Thank you for subscribing!
Got it! Thank you!

Should You Buy MagicBand+ When You Go to Disneyland? (Spoiler: Not Yet)

MagicBand+ has arrived at California's Disneyland. When you go, should you buy the much-discussed accessory?

Florida's Walt Disney World introduced the MagicBand in 2013. It was met with some scathing negative publicity over privacy concerns that have since seemed to evaporate.

It took about 9 more years for California's Disneyland to get on board with the device.

The MagicBand debuted on October 19, 2022, at Disneyland and Disney California Adventure for annual pass holders and other special-status guests. The band will become available for the general public starting October 26.

Put simply, MagicBand is a waterproof, removable bracelet that enables checkpoints across the resort to identify you. It uses your smartphone as its brain. For example, at the front gates of the theme parks, instead of opening your smartphone to find your ticketing bar code, you can simply tap your bracelet to a sensor and the system does the rest. Same goes for when you have a timed Lightning Lane entry (once called FastPass; now it costs extra) for a ride—just tap to check in, and enter.

This year, Florida's Walt Disney World resort introduced MagicBand+, an upgraded (and more expensive) version of the original band that can light up and hum with faint haptic vibrations when the conditions are right. That's the version of MagicBand that is available at Disneyland.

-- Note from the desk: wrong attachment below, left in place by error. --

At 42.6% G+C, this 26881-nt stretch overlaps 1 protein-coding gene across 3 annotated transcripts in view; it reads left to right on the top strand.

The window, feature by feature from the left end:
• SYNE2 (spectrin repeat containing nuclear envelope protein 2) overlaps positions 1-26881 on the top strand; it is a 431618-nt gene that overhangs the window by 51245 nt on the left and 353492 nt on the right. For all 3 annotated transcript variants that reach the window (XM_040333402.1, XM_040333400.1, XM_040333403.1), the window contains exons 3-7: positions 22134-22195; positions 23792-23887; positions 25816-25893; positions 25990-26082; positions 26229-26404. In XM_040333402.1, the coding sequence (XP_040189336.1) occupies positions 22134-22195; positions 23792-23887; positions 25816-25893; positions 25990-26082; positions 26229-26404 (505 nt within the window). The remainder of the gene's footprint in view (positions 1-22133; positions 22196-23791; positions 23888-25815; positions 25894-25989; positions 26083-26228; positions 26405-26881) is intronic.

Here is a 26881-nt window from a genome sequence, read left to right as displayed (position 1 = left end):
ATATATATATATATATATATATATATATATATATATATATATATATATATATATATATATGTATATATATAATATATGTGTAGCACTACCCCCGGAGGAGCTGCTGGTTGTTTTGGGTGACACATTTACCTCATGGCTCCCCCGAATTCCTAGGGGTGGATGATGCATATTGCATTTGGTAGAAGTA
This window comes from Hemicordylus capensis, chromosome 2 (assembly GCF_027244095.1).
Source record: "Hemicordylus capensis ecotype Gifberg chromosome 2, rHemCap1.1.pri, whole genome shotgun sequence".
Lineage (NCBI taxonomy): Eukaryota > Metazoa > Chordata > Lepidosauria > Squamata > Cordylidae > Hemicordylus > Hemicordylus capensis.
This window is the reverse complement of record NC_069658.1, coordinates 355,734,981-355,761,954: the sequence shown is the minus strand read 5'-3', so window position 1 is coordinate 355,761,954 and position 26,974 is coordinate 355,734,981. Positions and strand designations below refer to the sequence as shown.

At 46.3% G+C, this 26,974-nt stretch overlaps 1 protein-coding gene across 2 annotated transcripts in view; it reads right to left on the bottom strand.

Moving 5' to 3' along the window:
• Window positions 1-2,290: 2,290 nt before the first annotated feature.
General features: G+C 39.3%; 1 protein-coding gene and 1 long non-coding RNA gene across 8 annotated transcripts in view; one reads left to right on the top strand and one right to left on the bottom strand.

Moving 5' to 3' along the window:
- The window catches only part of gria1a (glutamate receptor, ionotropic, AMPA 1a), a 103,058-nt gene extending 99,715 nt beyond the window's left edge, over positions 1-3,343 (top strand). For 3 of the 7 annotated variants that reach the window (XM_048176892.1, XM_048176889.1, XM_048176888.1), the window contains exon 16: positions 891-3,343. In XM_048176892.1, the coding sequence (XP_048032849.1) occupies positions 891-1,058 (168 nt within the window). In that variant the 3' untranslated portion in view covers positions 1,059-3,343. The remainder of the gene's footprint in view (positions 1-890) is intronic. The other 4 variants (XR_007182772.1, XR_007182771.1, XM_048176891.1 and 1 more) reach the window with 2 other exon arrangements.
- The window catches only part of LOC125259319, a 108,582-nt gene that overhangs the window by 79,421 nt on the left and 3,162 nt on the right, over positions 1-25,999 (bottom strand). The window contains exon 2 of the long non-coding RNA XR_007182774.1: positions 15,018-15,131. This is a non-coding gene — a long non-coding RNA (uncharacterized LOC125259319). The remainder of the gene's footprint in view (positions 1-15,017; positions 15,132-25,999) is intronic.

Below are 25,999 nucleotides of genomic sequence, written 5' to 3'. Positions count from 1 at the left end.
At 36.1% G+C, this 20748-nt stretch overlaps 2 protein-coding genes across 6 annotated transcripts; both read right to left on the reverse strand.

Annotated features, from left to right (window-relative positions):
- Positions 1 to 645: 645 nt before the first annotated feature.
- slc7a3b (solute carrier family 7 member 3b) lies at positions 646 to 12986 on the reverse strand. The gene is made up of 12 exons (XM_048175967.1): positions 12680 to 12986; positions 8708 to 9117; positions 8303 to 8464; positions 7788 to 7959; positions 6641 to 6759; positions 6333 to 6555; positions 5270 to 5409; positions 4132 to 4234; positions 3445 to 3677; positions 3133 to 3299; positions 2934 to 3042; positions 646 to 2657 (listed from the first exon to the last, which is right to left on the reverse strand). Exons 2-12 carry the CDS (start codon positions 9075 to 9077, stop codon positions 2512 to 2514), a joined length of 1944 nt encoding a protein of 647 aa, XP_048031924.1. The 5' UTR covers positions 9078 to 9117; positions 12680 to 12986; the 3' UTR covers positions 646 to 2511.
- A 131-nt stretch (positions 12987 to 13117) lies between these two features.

Whereas the original MagicBand cost under $15 when introduced, the new MagicBand+ ranges from $35 to $55, depending on the design. That's on top of your ticket price and parking charge, but using MagicBand+ is optional.

If you buy a MagicBand+ at Disneyland, you can also use it at Florida's Walt Disney World. Your admission tickets to both resorts will link to the device.

At Disneyland, you can only buy MagicBand+. The previous generations of MagicBand sold at Walt Disney World still work in Florida, but not in California. If you own a MagicBand+ purchased at Walt Disney World, though, it can be used at Disneyland. 

Since California customers are forced to buy the more expensive version of MagicBand, you'd think that a purchase would come with the same suite of features offered in Florida.

Not so.

• For example, in Florida resort guests can use their MagicBands to activate purchases at shops. Disneyland MagicBand+ doesn't do that.

• In Florida, MagicBand+ can be used in place of a room key at Disney hotels. Disneyland's MagicBand+ doesn't do that, either.

• Florida's MagicBand+ will activate sounds and dialogue at statues of Disney characters throughout the parks. This month, the statues even wish you a happy Halloween if you approach with your device. Again, not so at Disneyland, where those statues don't exist.

• Disneyland also won't allow annual pass holders ("Magic Key" members) to use the band to identify themselves to prove eligibility for discounts or to check in for parking. Those functions are available in Florida.

• You can use MagicBand+ at both parks to link PhotoPass photos to your account—but only with shots taken by Disney's human photographer staff. At Disneyland, unlike in Walt Disney World, photos taken on attractions cannot be linked with a tap of the band because sensors have not been installed at the post-ride photo stations.

That's a disappointing set of exclusions.